gather design requirements for the self-regulation train-
ing. In response to that discussion, a rst conceptual
dra of the user interface was developed. The overall
goal of the self-regulation training was to ”move” a boat
sailing on an ocean towards an isle, far far away, with
the help of slow-paced breathing. Specically, exhalation
should imitate wind that blows the boat forward while in-
halation should imitate the collection of wind energy for
the next breathing cycle. A dra of this idea is depicted
in Fig. 2which also shows a distance-to-destination indi-
cator on the bottom and speech bubbles with additional
breathing instructions.
Based on feedback from the obesity experts and young
patients, several elements were dropped and revised to
further streamline the user interface. For example, the
distance indicator at the bottom and the wind energy in-
dicator on the right-hand side were removed so that users
could better focus better on the sailboat and its move-
ments toward the destination isle. Further, the speech
bubbles were replaced by a digital coach at the top of
the screen who had the role to ”guide” users through
the training. Moreover, moving clouds were introduced
to support the boat movements towards the destination
isle and to provide also a visual feedback for inhalation
sounds. In the latter ”inhalation” case, clouds gathered
together at the center of the screen while they moved
apart when inhaling. The high-level biofeedback logic
was also dened collaboratively among young patients,
obesity experts and computer scientists. It is outlined in
Algorithm 1. A prototype of the graphical user interface
was then implemented for the Android operating system.
Fig. 3shows a screenshot of that interface.
3.1.2. Instructional Video Clip
To ensure consistent and evidence-based instructions on
how to perform a slow-paced breathing training, an in-
structional video clip was produced with the help of the
involved obesity experts. This video clip would be pre-
sented to the user before she or he would perform the
self-regulation training with the app for the very rst
time. The clip explains in ca. 30s how a deep abdominal
breathing is conducted and instructs the audience to in-
hale through the nose and to exhale through the mouth
while performing circa six breath cycles per minute [
Figure 2: Dra of the App’s User Interface
To match the style of the user interface of the app, the
video clip employs a comic-like character and elements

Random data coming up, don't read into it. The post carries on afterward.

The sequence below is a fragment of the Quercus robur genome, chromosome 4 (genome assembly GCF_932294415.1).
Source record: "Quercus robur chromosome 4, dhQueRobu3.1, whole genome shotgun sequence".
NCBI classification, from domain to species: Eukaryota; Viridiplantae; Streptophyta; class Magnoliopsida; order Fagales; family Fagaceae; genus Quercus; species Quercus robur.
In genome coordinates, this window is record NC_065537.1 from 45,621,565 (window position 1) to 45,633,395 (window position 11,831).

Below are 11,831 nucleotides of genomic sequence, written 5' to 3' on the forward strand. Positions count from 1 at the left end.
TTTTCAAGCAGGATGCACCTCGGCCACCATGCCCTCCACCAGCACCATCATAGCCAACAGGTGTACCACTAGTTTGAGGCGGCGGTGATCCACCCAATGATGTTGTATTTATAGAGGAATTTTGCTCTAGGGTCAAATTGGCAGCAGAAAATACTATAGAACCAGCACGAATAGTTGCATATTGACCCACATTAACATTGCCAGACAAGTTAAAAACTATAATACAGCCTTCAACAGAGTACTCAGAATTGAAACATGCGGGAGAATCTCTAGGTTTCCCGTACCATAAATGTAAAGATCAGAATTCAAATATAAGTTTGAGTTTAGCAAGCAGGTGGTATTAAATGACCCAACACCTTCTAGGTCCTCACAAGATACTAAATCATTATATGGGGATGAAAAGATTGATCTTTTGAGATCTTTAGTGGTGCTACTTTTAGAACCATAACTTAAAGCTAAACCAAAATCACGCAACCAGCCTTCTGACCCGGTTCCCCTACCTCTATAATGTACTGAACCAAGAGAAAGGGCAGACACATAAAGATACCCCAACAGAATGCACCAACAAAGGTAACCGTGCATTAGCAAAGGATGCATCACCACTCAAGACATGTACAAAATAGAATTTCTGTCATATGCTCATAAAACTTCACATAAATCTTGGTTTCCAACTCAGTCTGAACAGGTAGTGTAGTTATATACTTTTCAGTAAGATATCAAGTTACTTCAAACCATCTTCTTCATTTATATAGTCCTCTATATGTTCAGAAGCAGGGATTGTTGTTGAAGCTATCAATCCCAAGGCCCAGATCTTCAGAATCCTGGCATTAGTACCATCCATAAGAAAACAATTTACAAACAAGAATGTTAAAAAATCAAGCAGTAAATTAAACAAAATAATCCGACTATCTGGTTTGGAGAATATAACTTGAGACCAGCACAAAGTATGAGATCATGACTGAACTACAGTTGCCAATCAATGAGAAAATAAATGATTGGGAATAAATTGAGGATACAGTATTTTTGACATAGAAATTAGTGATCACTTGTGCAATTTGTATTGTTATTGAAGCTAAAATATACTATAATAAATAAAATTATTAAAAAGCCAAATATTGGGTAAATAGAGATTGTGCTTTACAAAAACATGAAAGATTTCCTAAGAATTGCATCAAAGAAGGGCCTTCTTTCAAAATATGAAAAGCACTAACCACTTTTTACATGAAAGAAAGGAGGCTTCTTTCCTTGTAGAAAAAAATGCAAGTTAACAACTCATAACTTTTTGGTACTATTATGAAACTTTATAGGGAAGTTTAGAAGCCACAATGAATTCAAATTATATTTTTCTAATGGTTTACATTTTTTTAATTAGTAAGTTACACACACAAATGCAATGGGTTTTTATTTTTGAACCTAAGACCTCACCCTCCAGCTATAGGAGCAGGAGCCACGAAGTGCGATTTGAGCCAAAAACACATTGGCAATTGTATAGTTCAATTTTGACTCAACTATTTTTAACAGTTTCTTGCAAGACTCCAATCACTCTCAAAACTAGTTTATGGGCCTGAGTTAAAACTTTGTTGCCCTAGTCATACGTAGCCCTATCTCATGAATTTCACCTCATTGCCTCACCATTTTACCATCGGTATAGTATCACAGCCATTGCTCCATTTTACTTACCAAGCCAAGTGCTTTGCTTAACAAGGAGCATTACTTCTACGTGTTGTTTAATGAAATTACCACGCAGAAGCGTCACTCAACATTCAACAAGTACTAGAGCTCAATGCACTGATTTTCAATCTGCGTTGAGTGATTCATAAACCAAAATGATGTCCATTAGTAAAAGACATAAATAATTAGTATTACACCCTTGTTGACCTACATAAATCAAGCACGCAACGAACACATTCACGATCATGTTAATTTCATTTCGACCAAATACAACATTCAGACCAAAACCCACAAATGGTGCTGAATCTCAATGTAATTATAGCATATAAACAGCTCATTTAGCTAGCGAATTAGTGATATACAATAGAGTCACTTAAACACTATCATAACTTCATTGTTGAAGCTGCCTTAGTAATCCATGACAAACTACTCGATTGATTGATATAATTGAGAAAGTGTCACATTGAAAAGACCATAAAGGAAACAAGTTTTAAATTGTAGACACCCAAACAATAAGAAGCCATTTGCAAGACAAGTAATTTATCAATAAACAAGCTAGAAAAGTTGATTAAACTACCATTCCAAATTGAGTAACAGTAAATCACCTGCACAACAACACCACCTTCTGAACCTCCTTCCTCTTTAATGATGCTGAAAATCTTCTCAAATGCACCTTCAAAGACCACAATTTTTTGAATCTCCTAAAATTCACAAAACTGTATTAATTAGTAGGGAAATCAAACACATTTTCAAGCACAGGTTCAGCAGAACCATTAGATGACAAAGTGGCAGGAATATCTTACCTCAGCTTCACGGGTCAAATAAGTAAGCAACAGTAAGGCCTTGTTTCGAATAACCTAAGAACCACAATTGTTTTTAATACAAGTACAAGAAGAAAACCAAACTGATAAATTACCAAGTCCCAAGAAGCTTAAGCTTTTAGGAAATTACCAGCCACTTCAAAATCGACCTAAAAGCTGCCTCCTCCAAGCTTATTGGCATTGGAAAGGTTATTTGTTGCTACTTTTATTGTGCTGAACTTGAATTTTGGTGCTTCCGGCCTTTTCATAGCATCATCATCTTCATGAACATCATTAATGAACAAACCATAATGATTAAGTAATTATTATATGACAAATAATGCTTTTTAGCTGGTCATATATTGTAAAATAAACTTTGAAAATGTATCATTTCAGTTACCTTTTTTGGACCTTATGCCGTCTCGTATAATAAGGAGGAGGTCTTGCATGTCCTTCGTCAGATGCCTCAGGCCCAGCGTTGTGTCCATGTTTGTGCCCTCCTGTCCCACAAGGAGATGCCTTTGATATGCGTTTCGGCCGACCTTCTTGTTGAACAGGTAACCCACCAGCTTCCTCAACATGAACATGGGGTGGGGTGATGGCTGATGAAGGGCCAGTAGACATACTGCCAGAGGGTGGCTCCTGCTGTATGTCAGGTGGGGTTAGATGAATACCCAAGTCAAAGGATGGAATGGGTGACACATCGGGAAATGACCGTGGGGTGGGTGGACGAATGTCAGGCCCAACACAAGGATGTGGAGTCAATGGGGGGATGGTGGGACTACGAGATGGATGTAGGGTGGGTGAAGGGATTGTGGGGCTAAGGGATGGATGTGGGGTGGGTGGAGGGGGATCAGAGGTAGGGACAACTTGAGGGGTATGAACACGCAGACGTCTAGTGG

of the mobile user interface (e.g. ocean, sailboat and
clouds). The resulting instructional video clip was shown
to four young patients who were then asked to perform
the communicated slow-paced breathing. The breathing
technique was assessed by the obesity experts according
to the guidelines communicated through the video clip
and deemed appropriate.
3.1.3. Breathing Detection
The overall goal of the breathing detection module of
the self-regulation training is to process audio signals
in quasi real time to distinguish between inhalation, ex-
halation, silence, and noise captured by a smartphone’s
In a rst step, we aimed at assessing the technical fea-
sibility of this approach and built a database of audio
samples. Due to limited access to young patients and to
reduce the burden of them as patients, as well as due to
the feasibility character of this investigation, we decided
digital coach
sailing route
You ar e do i ng g r ea t.
Keep it up!
Figure 3: Annotated Screenshot of the App
to collect audio samples from four doctoral students (2
females; all between 25 and 27 years old). We asked the
doctoral students to sit comfortably in a chair in their
oce and perform a slow-paced breathing exercise for
three minutes according to the instructions of the video
clip described in Section 3.1.2. The audio was recorded
with a Samsung Galaxy S6 Edge through a customized
app that uses the Android AudioRecord API (PCM, 16bit,
44.1 kHz). The distance to the smartphone for these
recordings was about 20cm, a distance we found optimal
for the breathing exercise, too. One co-author listened to
the resulting recordings and manually cut them into sep-
arate audio les labeling them as inhalation,exhalation,
or silence. To collect additional samples for silence and
noise, the same smartphone was used to record sounds
in an oce. This resulted in audio samples of passing
cars and streetcars or the speech of oce workers, which
were manually marked as noise. Silent audio samples
were manually labeled as silence. The data collection
resulted in around 28,000 audio samples of 80ms length.
This length was chosen as it represented the minimum
buer size that could be acquired through the Android
audio engine at the time of implementation.
In a second step, we calculated for each sample the
rst 13 Mel-frequency cepstral coecients [
] with a
window size of 25ms and a 50% overlap. The coecients
Algorithm 1: Biofeedback Logic
detection = {inhalation, exhalation, silence,
Output: biofeedback = {clouds, sailboat, and
digital coach message}
1while destination not reached do
2switch detection do
3case inhalation do
4clouds gather together
5case exhalation do
6clouds expand
7sailboat moves towards destination
8digital coach provides positive
9case silence do
10 digital coach motivates user to inhale
11 case noise do
12 digital coach recommends to reduce
surrounding noise
13 end
14 end
were supplemented with four descriptive statistical mea-
sures. From the time-domain we used the mean, variance,
and maximum of the raw audio amplitude and from the
frequency-domain the peak frequency amplitude.